Once she had made her way up the stairs I saw a small bathroom on the screen, with a blue shower curtain that had schools of green and orange fish swimming across it, and a toilet sea with a fuzzy, blue cover. She finally led the camera into my bedroom, talking in excited, high-pitched tones and opening the door very slowly to make a show. The room turned out to be a very bright yellow color, with a large window against the wall opposite the door one would enter the room from. My small, twin-sized bed sat in a corner, wearing a bright yellow comforter that had all of the Lion King characters scattered across the front of it.
All of the faces I knew and loved took turns talking into the camera, telling me how much they missed me, how much they loved me, how they couldn’t wait to see me; that I would be coming home soon. The video ended and I looked beside me. Aunt Debbie was dabbing her eyes with a tissue, and Aunt Jill, at the other end of the sofa, was wiping her eyes with the backs of her hands.
“Isn’t that so wonderful, Rosebud?” Aunt Debbie sniffed, stroking my hair absent-mindedly. “Your family loves you very, very much!”
I scooted myself over to the other end of the couch.
“Can I watch cartoons now?”
And from there, the months – nine to be exact — just flew by.
“Welcome home, Rosebud!” My grandma ran from the front door and into the driveway, barefoot as usual, her black and silver streaked hair shaped into a ball and tucked under a black cap. I jumped out from the car just as dad was opening the door for me, and I charged into Grammy’s embrace.
“I missed you, Gram Cracker!” I shriek. She hugs me even tighter, without saying a word, and I know that she’s crying. Grammy finally releases me, with one of her arms still draped around my shoulder, and I turn to look at mom, who is helping dad pull all of my belongings out from the trunk. I originally left home with only a duffle bag, and had returned with the same bag and, in addition to it, many similar and larger bags and boxes, all of them containing my new toys and clothes. “Woohoo!” Grammy sang out as dad struggled to balance my favorite new dollhouse in his arms. “Rosebud’s rich now!” She did a little dance and I heard a small laugh in addition to my own. I looked towards the front door, and Bobby, bald and as thin as a rail, was smiling at me.
He was in a wheelchair, and it caught me off guard.
“What’s wrong with Bob?” I asked bluntly. Everyone grew quiet and looked at each other. Grampy, who was usually a man of few words, bent down to answer me. “Rosie, Bob has had a pretty rough time while you were gone. The chemo and radiation – the treatments that the doctors gave him — really took a toll on his body.” He made a sad face and put his arm around my shoulder, and I think that he was hoping that I understood. “It’s going to take him a while to get back to normal again. It’s still hard for him to walk, and it’s even hard for him to talk. He’s lucky to have a sister like you,” he smiled. “I know you’ll keep him company and be sweet to him. He’ll be better soon.” Grampy had started to tear up a little so he got up and walked into the house. He touched his hand to Bobby’s bald head as he passed by him on the porch, and it made Bobby laugh. I smiled. As weird as everything was, I sure had missed hearing Bobby’s laugh.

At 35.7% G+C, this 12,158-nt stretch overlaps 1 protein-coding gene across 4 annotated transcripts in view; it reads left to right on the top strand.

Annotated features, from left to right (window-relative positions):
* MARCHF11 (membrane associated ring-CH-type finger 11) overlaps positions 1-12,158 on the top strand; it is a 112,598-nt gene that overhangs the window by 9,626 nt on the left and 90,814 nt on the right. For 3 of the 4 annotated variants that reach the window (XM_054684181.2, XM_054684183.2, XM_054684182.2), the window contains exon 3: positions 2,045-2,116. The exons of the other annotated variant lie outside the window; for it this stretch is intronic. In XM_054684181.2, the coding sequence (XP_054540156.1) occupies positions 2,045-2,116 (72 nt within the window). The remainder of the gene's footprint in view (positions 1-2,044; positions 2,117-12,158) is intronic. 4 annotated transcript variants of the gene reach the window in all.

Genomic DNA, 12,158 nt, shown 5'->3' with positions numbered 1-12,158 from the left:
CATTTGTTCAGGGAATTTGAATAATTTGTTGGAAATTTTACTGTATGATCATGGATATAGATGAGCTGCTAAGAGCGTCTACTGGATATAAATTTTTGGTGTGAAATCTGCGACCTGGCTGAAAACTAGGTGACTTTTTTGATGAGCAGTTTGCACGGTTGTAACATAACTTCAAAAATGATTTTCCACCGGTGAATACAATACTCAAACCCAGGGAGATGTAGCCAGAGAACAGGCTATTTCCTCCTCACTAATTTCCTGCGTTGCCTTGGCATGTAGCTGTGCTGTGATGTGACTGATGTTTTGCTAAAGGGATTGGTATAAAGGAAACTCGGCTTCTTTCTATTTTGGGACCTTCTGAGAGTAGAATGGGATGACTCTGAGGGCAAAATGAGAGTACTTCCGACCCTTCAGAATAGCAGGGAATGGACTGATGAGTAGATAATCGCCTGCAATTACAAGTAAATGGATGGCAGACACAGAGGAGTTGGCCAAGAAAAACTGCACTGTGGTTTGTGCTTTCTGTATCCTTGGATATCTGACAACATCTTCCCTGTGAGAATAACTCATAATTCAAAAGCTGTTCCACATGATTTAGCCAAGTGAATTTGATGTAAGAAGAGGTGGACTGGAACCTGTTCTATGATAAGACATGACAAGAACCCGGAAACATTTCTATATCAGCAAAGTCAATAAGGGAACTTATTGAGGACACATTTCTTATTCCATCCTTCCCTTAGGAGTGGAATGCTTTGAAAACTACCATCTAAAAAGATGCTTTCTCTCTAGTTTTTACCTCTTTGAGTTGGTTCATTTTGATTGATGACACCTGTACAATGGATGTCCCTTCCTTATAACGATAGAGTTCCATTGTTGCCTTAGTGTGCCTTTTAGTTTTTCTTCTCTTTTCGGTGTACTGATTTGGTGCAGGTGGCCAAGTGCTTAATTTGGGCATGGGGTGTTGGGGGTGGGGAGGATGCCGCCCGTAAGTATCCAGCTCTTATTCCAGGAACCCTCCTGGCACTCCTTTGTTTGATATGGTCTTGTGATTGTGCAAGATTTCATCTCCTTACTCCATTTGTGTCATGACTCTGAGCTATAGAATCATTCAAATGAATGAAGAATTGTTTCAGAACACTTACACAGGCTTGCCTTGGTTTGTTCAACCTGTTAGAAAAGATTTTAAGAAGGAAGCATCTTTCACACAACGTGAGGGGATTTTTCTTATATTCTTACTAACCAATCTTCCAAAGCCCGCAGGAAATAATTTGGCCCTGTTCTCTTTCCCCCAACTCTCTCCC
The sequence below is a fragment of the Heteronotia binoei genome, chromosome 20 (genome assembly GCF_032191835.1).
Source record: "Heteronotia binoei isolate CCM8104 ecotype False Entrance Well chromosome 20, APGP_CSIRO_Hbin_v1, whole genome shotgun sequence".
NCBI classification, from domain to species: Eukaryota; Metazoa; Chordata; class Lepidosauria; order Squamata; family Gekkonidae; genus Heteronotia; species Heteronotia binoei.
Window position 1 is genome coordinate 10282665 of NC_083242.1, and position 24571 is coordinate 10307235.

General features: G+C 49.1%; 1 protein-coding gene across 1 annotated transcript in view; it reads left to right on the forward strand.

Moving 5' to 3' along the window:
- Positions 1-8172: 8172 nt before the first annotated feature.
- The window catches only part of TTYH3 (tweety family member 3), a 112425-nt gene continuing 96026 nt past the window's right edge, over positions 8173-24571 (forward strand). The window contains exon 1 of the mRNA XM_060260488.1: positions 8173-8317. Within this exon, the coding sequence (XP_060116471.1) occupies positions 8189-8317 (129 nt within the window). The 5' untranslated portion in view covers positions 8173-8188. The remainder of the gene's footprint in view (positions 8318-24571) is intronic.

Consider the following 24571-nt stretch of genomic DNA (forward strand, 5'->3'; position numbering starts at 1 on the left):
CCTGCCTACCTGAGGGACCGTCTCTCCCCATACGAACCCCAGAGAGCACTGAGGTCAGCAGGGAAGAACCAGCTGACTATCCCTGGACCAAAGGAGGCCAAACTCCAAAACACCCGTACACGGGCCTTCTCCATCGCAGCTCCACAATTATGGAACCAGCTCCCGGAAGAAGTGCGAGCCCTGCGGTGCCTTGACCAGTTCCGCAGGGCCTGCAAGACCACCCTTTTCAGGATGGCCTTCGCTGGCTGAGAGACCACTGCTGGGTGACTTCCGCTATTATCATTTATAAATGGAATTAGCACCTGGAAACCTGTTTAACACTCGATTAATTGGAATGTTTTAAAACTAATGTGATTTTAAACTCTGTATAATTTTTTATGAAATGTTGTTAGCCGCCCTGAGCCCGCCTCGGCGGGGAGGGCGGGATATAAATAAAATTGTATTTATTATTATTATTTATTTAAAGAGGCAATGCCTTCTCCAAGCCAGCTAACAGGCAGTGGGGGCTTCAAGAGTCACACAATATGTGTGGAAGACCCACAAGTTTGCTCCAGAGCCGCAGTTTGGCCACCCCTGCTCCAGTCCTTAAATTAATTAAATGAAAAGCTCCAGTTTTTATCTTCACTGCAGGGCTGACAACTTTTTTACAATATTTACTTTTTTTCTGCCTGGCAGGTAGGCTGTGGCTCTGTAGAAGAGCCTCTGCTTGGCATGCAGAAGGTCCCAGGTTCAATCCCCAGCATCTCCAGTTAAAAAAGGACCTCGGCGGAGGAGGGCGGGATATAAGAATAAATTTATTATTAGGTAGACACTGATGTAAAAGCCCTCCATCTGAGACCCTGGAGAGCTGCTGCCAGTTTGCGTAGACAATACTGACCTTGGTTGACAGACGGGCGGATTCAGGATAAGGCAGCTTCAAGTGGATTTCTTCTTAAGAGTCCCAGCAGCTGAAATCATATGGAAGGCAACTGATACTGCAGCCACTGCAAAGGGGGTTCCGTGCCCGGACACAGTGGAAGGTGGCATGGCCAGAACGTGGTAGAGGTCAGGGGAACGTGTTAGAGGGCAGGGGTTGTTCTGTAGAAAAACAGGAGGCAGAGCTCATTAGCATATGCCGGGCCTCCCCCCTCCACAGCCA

We spent a lot of time outside during the earlier part of September, enjoying the last few rays of summer sunshine. Sometimes Grammy would help Bobby walk out into the yard and make him sit on the grass. “The sunshine’s good for you, Bubba!” She’d say. We would bring toys out into the yard and Grammy would encourage me to sit next to Bob and play games with him. One of our favorite games to play was Candyland, because when we decided to play it, Grammy played it, too. On days where Bobby felt strong enough to stand up on his own, we’d take turns squirting each other with the water hose. Bobby and I had this joke where he would intentionally act like he was about to fall over and Grammy, who would be sitting in a lawn chair watching, would come dashing across the yard to stabilize him. I’d shoot her with the water hose and she’d scream and holler at us. It made her so mad! We loved it. Bobby had learned to say a few words, but mostly, we just laughed together and smiled at each other. We had found a way to play again.
There was an older teenaged girl who lived next door to us and she seemed liked she wanted to be our friend. She’d come over to our house sometimes to watch cartoons and eat Popsicles. Grammy appreciated the relief; she considered it to be a free babysitting gig.
Things were happy after all of Bobby’s awful treatments had ended, but there was definitely a downside to things. Bobby’s moods were much more intense: when he was happy, he was really happy, but when he was angry, he was very, very angry. He had his dark spells. I was a vocal child who hummed as I went along my daily business, and something as simple as me humming could set him off for hours. It got to the point where I wasn’t really allowed to talk around Bobby when he was going through one of his darker spells. It made the day run more smoothly for everyone who had to be around him.
I spent a lot of time occupying myself, and my theory is that that is where a lot of my independence and self-sufficiency comes from: I learned it as a child. I was outside by myself one afternoon, climbing the front tree in our yard, wearing a pair of denim shorts and a pink t-shirt with a cactus on the front of it. I had gotten myself up into the tree and was about four feet off of the ground, reaching for the limb above my head, when it happened: a bee stung me in the face! I felt an incredibly penetrating stinging sensation on my cheek and, before I could realize what was happening, I had lost my grip on the branch above me and fallen out of the tree, hitting the ground with a big, humongous thud and bruising my leg on impact.